2) The reason why normally Bird IS-A Fly is because most birds can fly, so it's practical from the code-reuse point-of-view, but saying that Bird IS-A Fly is actually wrong since there is at least one exception (Penguin).

3) In both static and dynamic languages, you could just throw an exception. But this should only be used if it is explicitly declared in the "contract" of the class/interface declaring the functionality, otherwise it is a "breach of contract". It also mean that you now have to be prepared to catch the exception everywhere, so you write more code at the call site, and it's ugly code.

4) In some dynamic languages, it is actually possible to "remove/hide" the functionality of a super-class. If checking for the presence of the functionality is how you check for "IS-A" in that language, then this is an adequate and sensible solution. If on the other hand, the "IS-A" operation is something else that still says your object "should" implement the now missing functionality, then your calling code is going to assume that the functionality is present and call it and crash, so it kinds of amount to throwing an exception.

5) The better alternative is to actually separate the Fly trait from the Bird trait. So a flying bird has to explicitly extend/implement both Bird and Fly/Flying. This is probably the cleanest design, as you don't have to "remove" anything. The one disadvantage is now that almost every bird has to implement both Bird and Fly, so you write more code. The way around this is to have an intermediary class FlyingBird, which implements both Bird and Fly, and represents the common case, but this work-around might be of limited use without multiple inheritance.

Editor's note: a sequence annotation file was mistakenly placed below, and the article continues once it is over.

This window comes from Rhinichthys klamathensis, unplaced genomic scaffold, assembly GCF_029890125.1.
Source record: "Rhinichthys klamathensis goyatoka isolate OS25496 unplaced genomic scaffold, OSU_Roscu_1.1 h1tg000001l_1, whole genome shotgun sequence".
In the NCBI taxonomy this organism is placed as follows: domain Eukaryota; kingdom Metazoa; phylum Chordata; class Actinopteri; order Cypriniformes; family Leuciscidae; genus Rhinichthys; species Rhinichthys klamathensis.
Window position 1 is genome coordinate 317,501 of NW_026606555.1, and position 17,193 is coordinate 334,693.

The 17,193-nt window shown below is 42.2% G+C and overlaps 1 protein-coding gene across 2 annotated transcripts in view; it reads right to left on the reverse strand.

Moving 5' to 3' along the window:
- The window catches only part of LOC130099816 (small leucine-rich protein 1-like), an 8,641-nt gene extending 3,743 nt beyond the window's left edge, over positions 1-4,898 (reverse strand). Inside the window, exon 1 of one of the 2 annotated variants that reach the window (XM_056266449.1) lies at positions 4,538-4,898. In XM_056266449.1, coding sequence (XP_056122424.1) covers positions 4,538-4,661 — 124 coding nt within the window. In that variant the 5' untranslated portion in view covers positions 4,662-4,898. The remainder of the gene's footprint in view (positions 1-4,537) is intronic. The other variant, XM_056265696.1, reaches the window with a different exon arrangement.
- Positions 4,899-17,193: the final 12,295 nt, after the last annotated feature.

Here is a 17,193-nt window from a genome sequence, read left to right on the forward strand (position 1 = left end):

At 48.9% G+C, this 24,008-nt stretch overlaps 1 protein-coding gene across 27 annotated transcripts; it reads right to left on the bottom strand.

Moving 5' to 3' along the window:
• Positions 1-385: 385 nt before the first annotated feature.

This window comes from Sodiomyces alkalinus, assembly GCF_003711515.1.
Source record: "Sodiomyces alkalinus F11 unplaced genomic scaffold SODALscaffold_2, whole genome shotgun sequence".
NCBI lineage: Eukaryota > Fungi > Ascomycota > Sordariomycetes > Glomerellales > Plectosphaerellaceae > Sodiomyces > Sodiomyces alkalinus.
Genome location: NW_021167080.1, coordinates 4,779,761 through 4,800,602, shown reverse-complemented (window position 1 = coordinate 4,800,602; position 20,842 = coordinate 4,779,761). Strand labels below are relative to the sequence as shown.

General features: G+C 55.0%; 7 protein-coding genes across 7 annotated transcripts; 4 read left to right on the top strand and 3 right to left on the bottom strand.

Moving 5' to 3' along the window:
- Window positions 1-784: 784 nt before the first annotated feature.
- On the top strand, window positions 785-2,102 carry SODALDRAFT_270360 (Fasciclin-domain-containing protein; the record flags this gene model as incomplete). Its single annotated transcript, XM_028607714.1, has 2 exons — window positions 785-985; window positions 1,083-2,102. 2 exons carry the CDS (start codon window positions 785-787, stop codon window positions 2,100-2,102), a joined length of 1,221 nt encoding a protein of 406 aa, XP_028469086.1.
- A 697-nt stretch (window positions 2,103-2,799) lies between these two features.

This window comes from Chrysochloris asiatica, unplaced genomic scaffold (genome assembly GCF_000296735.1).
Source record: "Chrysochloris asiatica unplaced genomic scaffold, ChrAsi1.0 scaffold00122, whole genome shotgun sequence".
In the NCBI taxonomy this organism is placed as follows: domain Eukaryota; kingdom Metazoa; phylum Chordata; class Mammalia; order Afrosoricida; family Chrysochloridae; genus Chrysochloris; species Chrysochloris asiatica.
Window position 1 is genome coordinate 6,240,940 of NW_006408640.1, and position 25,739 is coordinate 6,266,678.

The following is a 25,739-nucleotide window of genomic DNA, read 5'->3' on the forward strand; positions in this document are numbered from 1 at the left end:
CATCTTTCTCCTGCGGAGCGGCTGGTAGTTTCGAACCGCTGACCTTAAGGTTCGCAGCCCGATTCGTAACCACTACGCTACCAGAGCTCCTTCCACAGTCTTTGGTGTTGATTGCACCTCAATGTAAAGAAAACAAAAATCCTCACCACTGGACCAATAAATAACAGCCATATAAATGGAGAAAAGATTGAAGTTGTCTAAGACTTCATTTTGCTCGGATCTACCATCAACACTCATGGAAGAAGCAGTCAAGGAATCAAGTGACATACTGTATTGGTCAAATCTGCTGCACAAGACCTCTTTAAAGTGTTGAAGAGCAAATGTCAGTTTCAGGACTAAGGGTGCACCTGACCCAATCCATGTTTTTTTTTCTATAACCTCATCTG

6) Another alternative that doesn't require multiple inheritance is to use composition instead of inheritances. Each aspect of an animal is modeled by an independent class, and a concrete Bird is a composition of Bird, and possibly Fly or Swim, ... You get full code-reuse, but have to do one or more additional steps to get at the Flying functionality, when you have a reference of a concrete Bird. Also, the language natural "object IS-A Fly" and "object AS-A(cast) Fly" will not work anymore, so you have to invent you own syntax (some dynamical languages might have a way around this). This might make your code more cumbersome.

7) Define your Fly trait such that it offers a clear way out for something that cannot fly. Fly.getNumberOfWings() could return 0. If Fly.fly(direction, currentPotinion) should return the new position after the flight, than Penguin.fly() could just return the currentPosition without changing it. You might end-up with code that technically work, but there are some caveats. Firstly, some code might not have an obvious "do nothing" behavior. Also, if someone calls x.fly(), they would expect it to do something, even if the comment says fly() is allowed to do nothing. Finally, penguin IS-A Flying would still return true, which might get confusing for the programmer.

8) Do as 5), but use composition to get around cases that would require multiple inheritance. This is the option I would prefer for a static language, as 6) seems more cumbersome (and probably require more memory because we have more objects). A dynamic language might make 6) less cumbersome, but I doubt it would get less cumbersome than 5).


Define a default behavior (mark it as virtual) in the base class and override it as necessay. That way every bird can "fly".

Even penguins fly, its gliding across the ice at zero altitude!

The behavior of flying can be overridden as necessary.

Another possibility is having a Fly Interface. Not all birds will implement that interface.

class eagle : bird, IFly
class penguin : bird

Properties cannot be removed, so that's why its important to know what properties are common across all birds. I think that it more a design issue to make sure common properties are implemented at the base level.